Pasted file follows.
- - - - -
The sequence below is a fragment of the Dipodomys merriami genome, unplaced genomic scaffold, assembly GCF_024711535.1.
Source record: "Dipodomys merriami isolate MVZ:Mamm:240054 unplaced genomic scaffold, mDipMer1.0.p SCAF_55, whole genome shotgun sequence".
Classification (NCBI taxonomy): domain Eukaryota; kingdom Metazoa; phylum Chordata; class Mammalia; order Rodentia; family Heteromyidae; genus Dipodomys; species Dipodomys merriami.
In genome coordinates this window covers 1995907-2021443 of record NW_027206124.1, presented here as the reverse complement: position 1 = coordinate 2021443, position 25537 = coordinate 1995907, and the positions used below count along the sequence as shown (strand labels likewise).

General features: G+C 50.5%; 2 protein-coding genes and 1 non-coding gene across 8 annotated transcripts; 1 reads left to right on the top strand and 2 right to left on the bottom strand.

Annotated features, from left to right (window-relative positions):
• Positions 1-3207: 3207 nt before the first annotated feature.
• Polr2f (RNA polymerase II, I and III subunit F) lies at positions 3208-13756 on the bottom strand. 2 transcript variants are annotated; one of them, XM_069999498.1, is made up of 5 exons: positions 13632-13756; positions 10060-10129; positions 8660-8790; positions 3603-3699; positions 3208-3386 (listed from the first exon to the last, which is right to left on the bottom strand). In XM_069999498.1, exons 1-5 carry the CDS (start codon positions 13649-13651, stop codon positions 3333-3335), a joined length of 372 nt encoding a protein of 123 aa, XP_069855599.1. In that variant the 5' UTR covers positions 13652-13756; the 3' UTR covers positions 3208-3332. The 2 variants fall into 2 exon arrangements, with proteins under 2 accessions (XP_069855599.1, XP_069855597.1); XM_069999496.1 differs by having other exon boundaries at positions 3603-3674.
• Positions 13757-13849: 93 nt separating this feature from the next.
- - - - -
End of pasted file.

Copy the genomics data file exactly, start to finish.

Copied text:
The sequence below is a fragment of the Dipodomys merriami genome, unplaced genomic scaffold, assembly GCF_024711535.1.
Source record: "Dipodomys merriami isolate MVZ:Mamm:240054 unplaced genomic scaffold, mDipMer1.0.p SCAF_55, whole genome shotgun sequence".
Classification (NCBI taxonomy): domain Eukaryota; kingdom Metazoa; phylum Chordata; class Mammalia; order Rodentia; family Heteromyidae; genus Dipodomys; species Dipodomys merriami.
In genome coordinates this window covers 1995907-2021443 of record NW_027206124.1, presented here as the reverse complement: position 1 = coordinate 2021443, position 25537 = coordinate 1995907, and the positions used below count along the sequence as shown (strand labels likewise).

General features: G+C 50.5%; 2 protein-coding genes and 1 non-coding gene across 8 annotated transcripts; 1 reads left to right on the top strand and 2 right to left on the bottom strand.

Annotated features, from left to right (window-relative positions):
• Positions 1-3207: 3207 nt before the first annotated feature.
• Polr2f (RNA polymerase II, I and III subunit F) lies at positions 3208-13756 on the bottom strand. 2 transcript variants are annotated; one of them, XM_069999498.1, is made up of 5 exons: positions 13632-13756; positions 10060-10129; positions 8660-8790; positions 3603-3699; positions 3208-3386 (listed from the first exon to the last, which is right to left on the bottom strand). In XM_069999498.1, exons 1-5 carry the CDS (start codon positions 13649-13651, stop codon positions 3333-3335), a joined length of 372 nt encoding a protein of 123 aa, XP_069855599.1. In that variant the 5' UTR covers positions 13652-13756; the 3' UTR covers positions 3208-3332. The 2 variants fall into 2 exon arrangements, with proteins under 2 accessions (XP_069855599.1, XP_069855597.1); XM_069999496.1 differs by having other exon boundaries at positions 3603-3674.
• Positions 13757-13849: 93 nt separating this feature from the next.